New homeowner - Basement disaster - Please help


  #1  
Old 09-06-05, 08:16 AM
Kongar123456
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New homeowner - Basement disaster - Please help

First off, this site is great. I've recieved lots of useful advise for other projects. I'm sure this forum is filled with just as many knowledgeable and helpful people.

Anyways, my basement is a mess and I could really use some advice.

The house is roughly 60 years old with a field stone foundation. One half of the basement is unfinished, and the other half was finished into a bedroom/family room. The home inspector mentioned that the unfinished basement foundation was in excellent shape for it's age and construction. He then specifically told me that he could not comment on the other half because the walls blocked his view - fair enough I thought.

The finished basement was a rather shoddy DIY project by the original owner, so I decided to clean things up a bit. First I pulled off the ugly wood paneling. This revealed hundreds of square feet of black mold in the sheetrock! Not knowing any better, I ripped it all down (with no mask) and decided to replace all the sheetrock as well. Probably took 10 years off my life - but I didn't know any better. Too late now I suppose...

Anyways, the story gets worse. I found that one corner has serious foundation issues. When I pulled the sheetrock out, about 5 feet of dirt fell out from between the studs! I then proceeded to clean that mess up, and now I'm staring at a fieldstone foundation that appears to have lost all of it's mortar! There was no concrete in the wall when I took it down, so I'm assuming this problem is older than the walls.

So now I'm in the process of tearing EVERYTHING out. Walls, floors, studs and all. I simply LOVE owning a home Anyways, I do not know how to repair this foundation. The stones themselves are solid, none have come loose, and they appear to be in as good shape as the other half of the basement. There's just no mortar between them anymore.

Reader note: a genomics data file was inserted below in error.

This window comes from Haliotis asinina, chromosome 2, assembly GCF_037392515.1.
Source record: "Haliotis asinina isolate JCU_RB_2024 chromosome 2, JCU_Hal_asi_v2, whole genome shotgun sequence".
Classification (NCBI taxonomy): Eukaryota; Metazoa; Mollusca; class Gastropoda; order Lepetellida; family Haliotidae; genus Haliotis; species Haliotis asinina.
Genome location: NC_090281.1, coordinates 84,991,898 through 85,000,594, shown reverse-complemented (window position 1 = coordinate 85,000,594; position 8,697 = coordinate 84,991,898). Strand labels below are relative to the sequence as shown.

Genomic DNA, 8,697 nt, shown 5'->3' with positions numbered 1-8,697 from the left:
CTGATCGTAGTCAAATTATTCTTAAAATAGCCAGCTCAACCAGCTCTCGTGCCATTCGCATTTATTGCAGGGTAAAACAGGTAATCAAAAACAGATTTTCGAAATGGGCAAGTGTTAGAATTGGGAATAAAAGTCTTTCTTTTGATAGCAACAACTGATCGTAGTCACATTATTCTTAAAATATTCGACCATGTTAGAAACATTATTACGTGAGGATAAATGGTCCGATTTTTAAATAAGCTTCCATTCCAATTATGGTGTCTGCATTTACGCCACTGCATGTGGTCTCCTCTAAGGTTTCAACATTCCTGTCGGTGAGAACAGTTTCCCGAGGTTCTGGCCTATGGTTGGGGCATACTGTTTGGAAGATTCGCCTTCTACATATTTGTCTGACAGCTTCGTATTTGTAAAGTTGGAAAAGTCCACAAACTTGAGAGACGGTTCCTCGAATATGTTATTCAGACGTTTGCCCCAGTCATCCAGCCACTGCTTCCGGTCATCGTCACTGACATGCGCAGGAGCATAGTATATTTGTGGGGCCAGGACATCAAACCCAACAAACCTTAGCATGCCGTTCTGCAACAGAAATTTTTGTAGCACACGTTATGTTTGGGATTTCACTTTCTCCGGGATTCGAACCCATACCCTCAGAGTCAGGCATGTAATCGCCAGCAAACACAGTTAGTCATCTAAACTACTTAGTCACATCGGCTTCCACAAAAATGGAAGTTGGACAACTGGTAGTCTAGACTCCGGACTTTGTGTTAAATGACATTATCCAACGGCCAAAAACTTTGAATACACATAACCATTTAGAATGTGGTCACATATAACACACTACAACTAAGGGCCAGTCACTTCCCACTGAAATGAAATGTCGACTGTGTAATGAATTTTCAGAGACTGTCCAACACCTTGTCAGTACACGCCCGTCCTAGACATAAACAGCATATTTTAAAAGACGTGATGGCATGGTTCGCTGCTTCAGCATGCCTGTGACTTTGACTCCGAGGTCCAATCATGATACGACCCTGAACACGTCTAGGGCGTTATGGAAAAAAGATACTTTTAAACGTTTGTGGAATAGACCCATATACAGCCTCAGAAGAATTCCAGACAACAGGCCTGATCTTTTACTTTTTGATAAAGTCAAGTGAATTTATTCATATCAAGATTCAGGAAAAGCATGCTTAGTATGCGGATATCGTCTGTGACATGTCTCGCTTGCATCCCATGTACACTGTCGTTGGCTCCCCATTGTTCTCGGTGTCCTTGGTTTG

Question #1
Being ignorant, I figured I could just mix up some mortar and trowel it in the spaces. But then I read through 10 pages of threads here and someone mentioned "Tuck pointing?" I thought this was for bricks? Should I call a mason or is this a DIY project?

Question #2
Once the foundation mortar is fixed - I'll be faced with waterproofing. I want to do it right. Someone pointed me toward sanitred products. The webpage www.sanitred.com is a bit shoddy as far as web pages go. However, the product seems to be exactly what I need to fill in all the cracks and small spaces between the fieldstones and the mortar. However, noone here mentions this product. Everyone talks about Drylok or Thoroseal. Same thing? Can anyone reccomend a product line that:

1) Will plug the unavoidable cracks between fieldstones and mortar?
2) Can be painted over fieldstones and mortar to waterproof completely?

Any help will be appreciated - I just don't know what to use. There's so much conflicting information out there...

Question #3
A thread or two here mentioned that interior waterproofing methods via question #2 would trap water in the foundation itself leading to damage. I find this hard to believe - should this be a consideration? I REALLY don't want to spend 50K to dig around the perimeter of my house. For that kind of money I can build an addition and leave the basement a wet, soggy unused space.

Sorry for the long post, but I really don't know which way to go.

Thanks,
Kongar
 
  #2  
Old 09-06-05, 09:31 AM
J
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No advice, just a question for you.


The house is roughly 60 years old with a field stone foundation. One half of the basement is unfinished, and the other half was finished into a bedroom/family room. The home inspector mentioned that the unfinished basement foundation was in excellent shape for it's age and construction. ..

The finished basement was a rather shoddy DIY project by the original owner, so I decided to clean things up a bit.

I am in this position right now. The finished area is only about a quarter of the basement, and the work wasn't too shoddy. I've alway suspected it's hiding some bad news. I don't think we'll be in the house for more than five more years.

I want to tear down the walls to see how bad it is, but maybe I really don't want to know. What do you think?
 
  #3  
Old 09-06-05, 10:25 AM
Kongar123456